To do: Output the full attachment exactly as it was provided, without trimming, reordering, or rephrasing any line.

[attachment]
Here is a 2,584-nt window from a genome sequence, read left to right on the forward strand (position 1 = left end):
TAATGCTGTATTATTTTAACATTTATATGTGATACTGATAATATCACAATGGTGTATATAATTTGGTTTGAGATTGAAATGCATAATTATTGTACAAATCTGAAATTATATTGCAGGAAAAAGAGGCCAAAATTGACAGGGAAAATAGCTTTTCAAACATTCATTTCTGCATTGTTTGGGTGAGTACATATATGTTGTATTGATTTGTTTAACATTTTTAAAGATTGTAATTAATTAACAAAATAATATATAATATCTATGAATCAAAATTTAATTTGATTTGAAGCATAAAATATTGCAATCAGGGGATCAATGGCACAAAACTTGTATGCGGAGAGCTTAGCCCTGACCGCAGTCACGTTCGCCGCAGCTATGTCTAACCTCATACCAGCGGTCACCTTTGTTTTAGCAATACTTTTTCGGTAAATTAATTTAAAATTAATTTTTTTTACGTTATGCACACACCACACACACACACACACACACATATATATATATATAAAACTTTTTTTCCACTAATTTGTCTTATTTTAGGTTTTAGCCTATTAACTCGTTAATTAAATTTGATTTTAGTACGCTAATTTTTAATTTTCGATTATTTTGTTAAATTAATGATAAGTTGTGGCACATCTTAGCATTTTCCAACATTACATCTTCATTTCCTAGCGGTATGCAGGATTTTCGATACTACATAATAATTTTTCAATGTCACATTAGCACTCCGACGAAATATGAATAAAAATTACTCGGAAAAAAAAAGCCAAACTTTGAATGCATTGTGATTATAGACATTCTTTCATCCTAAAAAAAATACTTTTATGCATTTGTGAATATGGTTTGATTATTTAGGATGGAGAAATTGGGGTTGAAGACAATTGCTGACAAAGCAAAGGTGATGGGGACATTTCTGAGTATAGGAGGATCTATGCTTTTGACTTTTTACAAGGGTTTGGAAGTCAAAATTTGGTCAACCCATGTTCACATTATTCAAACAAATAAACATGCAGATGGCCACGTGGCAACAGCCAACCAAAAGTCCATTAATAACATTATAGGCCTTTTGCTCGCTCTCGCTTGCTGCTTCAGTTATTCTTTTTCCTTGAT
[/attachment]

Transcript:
Here is a 2,584-nt window from a genome sequence, read left to right on the forward strand (position 1 = left end):
TAATGCTGTATTATTTTAACATTTATATGTGATACTGATAATATCACAATGGTGTATATAATTTGGTTTGAGATTGAAATGCATAATTATTGTACAAATCTGAAATTATATTGCAGGAAAAAGAGGCCAAAATTGACAGGGAAAATAGCTTTTCAAACATTCATTTCTGCATTGTTTGGGTGAGTACATATATGTTGTATTGATTTGTTTAACATTTTTAAAGATTGTAATTAATTAACAAAATAATATATAATATCTATGAATCAAAATTTAATTTGATTTGAAGCATAAAATATTGCAATCAGGGGATCAATGGCACAAAACTTGTATGCGGAGAGCTTAGCCCTGACCGCAGTCACGTTCGCCGCAGCTATGTCTAACCTCATACCAGCGGTCACCTTTGTTTTAGCAATACTTTTTCGGTAAATTAATTTAAAATTAATTTTTTTTACGTTATGCACACACCACACACACACACACACACACATATATATATATATAAAACTTTTTTTCCACTAATTTGTCTTATTTTAGGTTTTAGCCTATTAACTCGTTAATTAAATTTGATTTTAGTACGCTAATTTTTAATTTTCGATTATTTTGTTAAATTAATGATAAGTTGTGGCACATCTTAGCATTTTCCAACATTACATCTTCATTTCCTAGCGGTATGCAGGATTTTCGATACTACATAATAATTTTTCAATGTCACATTAGCACTCCGACGAAATATGAATAAAAATTACTCGGAAAAAAAAAGCCAAACTTTGAATGCATTGTGATTATAGACATTCTTTCATCCTAAAAAAAATACTTTTATGCATTTGTGAATATGGTTTGATTATTTAGGATGGAGAAATTGGGGTTGAAGACAATTGCTGACAAAGCAAAGGTGATGGGGACATTTCTGAGTATAGGAGGATCTATGCTTTTGACTTTTTACAAGGGTTTGGAAGTCAAAATTTGGTCAACCCATGTTCACATTATTCAAACAAATAAACATGCAGATGGCCACGTGGCAACAGCCAACCAAAAGTCCATTAATAACATTATAGGCCTTTTGCTCGCTCTCGCTTGCTGCTTCAGTTATTCTTTTTCCTTGAT